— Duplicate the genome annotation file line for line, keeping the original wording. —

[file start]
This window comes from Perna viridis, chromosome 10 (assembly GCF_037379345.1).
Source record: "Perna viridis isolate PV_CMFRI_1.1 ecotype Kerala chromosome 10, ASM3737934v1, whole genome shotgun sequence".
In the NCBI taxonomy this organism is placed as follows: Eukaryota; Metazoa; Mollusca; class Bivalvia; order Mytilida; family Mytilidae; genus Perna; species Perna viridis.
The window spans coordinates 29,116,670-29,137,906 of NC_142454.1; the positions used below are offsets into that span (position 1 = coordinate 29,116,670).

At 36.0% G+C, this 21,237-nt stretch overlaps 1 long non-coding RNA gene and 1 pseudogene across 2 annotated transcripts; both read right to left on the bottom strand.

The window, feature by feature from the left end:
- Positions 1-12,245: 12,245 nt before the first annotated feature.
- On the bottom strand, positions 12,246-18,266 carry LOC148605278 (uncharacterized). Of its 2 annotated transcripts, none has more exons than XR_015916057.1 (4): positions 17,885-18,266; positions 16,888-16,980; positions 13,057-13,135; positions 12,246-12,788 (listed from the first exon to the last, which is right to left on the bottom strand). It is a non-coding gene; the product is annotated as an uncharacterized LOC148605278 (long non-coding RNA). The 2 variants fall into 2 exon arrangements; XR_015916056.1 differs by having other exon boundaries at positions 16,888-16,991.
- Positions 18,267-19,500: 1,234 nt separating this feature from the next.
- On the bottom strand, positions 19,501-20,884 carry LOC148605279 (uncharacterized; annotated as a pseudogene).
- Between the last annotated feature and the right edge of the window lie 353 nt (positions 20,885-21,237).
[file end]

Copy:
This window comes from Perna viridis, chromosome 10 (assembly GCF_037379345.1).
Source record: "Perna viridis isolate PV_CMFRI_1.1 ecotype Kerala chromosome 10, ASM3737934v1, whole genome shotgun sequence".
In the NCBI taxonomy this organism is placed as follows: Eukaryota; Metazoa; Mollusca; class Bivalvia; order Mytilida; family Mytilidae; genus Perna; species Perna viridis.
The window spans coordinates 29,116,670-29,137,906 of NC_142454.1; the positions used below are offsets into that span (position 1 = coordinate 29,116,670).

At 36.0% G+C, this 21,237-nt stretch overlaps 1 long non-coding RNA gene and 1 pseudogene across 2 annotated transcripts; both read right to left on the bottom strand.

The window, feature by feature from the left end:
- Positions 1-12,245: 12,245 nt before the first annotated feature.
- On the bottom strand, positions 12,246-18,266 carry LOC148605278 (uncharacterized). Of its 2 annotated transcripts, none has more exons than XR_015916057.1 (4): positions 17,885-18,266; positions 16,888-16,980; positions 13,057-13,135; positions 12,246-12,788 (listed from the first exon to the last, which is right to left on the bottom strand). It is a non-coding gene; the product is annotated as an uncharacterized LOC148605278 (long non-coding RNA). The 2 variants fall into 2 exon arrangements; XR_015916056.1 differs by having other exon boundaries at positions 16,888-16,991.
- Positions 18,267-19,500: 1,234 nt separating this feature from the next.
- On the bottom strand, positions 19,501-20,884 carry LOC148605279 (uncharacterized; annotated as a pseudogene).
- Between the last annotated feature and the right edge of the window lie 353 nt (positions 20,885-21,237).